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Hadrian and Britain: the civil zone

Fulford, M. (2022) Hadrian and Britain: the civil zone. Britannia, 53. pp. 85-97. ISSN 1753-5352

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To link to this item DOI: 10.1017/S0068113X22000228

Abstract/Summary

The lack of written sources and the difficulties of establishing close chronologies from archaeological material means that it is difficult to identify initiatives other than the commissioning of Hadrian’s Wall that can confidently be attributed either to the emperor’s visit to Britain in 122 or to his reign more generally. However, the early second century presents several archaeological proxies which point to a quickening of economic activity integrating the frontiers of Wales and the north of Britain with the civil zone of the south. Developments in the countryside hint at the growth of larger estates, including the emergence of larger, ‘complex’ farms, villages and better communications, together assuring the province’s sustained ability to feed both military and civilian populations. At the same time there is evidence for public building across the towns of the south, especially of forum basilicas, which may be linked to administrative reforms including the establishment of new civitates.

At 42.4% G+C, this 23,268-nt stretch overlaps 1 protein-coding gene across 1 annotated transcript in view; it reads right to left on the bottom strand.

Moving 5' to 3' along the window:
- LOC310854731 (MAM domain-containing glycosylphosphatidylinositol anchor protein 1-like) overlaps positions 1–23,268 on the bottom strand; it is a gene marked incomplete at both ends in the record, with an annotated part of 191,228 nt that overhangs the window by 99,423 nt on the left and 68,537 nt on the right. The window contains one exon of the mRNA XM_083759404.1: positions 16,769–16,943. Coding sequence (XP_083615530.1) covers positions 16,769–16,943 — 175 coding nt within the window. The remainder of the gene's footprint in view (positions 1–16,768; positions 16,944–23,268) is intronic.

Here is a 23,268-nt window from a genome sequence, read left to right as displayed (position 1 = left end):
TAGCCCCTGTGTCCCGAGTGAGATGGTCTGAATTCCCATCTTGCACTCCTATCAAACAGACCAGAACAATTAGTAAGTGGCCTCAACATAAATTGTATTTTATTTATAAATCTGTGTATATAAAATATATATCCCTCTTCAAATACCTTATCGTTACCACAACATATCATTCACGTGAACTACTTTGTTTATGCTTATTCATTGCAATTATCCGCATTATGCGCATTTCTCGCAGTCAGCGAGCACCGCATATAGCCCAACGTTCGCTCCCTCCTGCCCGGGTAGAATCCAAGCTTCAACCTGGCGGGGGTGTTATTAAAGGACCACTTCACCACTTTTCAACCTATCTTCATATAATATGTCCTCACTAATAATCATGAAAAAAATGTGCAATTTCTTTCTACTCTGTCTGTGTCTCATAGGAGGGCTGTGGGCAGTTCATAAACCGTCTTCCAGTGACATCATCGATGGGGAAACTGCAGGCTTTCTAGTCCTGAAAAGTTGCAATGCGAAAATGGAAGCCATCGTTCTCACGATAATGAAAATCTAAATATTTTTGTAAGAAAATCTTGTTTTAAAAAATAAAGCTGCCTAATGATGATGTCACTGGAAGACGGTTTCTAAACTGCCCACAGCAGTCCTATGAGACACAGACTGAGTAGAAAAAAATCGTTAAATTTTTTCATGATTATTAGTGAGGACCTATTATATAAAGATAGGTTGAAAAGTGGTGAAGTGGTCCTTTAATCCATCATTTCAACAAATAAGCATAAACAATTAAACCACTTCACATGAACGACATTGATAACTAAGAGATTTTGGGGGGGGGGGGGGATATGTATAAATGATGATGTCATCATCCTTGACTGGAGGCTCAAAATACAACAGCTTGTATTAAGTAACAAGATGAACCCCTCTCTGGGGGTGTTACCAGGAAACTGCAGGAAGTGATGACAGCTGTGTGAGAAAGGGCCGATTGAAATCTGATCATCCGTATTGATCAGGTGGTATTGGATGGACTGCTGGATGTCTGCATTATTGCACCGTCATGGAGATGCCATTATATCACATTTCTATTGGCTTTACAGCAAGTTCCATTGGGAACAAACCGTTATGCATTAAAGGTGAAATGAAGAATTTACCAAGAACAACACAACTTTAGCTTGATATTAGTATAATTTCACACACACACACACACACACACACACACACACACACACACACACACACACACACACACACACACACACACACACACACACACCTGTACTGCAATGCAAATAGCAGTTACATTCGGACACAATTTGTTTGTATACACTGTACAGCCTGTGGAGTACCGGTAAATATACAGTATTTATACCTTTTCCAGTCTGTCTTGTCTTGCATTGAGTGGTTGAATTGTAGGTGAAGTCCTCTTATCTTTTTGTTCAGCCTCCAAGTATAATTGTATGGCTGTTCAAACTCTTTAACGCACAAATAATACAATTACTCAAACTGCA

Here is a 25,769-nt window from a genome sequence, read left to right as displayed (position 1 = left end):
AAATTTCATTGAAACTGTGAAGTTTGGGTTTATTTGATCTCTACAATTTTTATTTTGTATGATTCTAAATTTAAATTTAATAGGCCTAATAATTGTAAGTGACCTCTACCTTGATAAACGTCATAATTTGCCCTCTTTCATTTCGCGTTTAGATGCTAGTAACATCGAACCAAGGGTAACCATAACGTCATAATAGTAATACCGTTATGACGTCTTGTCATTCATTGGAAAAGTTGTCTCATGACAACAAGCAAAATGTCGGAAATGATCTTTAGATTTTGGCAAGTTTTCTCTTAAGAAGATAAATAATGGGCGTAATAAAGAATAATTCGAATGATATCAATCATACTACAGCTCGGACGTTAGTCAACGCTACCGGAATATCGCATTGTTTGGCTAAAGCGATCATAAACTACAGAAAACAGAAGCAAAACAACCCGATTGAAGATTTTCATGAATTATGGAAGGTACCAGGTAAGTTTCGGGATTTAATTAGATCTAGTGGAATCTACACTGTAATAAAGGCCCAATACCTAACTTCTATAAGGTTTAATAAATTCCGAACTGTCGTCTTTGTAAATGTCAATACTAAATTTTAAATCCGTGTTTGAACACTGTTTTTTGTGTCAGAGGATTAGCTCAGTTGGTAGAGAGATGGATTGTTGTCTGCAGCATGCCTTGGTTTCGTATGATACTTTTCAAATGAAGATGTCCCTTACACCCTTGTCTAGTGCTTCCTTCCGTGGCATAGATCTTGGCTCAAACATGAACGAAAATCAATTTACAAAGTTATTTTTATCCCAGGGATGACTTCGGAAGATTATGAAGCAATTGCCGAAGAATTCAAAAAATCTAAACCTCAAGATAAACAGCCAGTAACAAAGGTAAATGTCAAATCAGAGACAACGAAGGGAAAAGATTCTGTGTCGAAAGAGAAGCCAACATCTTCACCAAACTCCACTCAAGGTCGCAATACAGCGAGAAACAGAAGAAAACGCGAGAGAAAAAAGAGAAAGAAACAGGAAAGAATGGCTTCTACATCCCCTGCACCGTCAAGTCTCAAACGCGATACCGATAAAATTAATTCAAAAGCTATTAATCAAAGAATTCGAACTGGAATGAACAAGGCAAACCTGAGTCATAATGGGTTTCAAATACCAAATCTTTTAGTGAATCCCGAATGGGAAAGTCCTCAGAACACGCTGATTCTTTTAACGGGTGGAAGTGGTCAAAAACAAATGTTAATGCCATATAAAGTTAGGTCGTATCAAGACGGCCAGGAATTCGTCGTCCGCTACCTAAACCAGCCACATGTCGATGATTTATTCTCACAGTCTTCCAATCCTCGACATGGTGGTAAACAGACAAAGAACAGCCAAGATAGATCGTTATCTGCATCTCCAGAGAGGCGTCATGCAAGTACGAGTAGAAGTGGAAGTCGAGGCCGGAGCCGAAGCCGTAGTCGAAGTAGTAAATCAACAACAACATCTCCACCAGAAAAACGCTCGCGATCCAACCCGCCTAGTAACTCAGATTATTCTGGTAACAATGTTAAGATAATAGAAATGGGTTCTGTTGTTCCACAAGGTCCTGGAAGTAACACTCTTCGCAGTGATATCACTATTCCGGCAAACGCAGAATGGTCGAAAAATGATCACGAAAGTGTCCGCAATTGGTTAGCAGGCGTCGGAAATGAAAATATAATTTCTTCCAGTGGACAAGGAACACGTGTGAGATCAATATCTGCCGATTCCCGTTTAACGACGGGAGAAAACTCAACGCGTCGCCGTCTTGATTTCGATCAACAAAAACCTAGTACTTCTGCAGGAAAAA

Item Type:Article
Refereed:Yes
Divisions:Science > School of Archaeology, Geography and Environmental Science > Department of Archaeology
ID Code:108182
Publisher:Cambridge University Press

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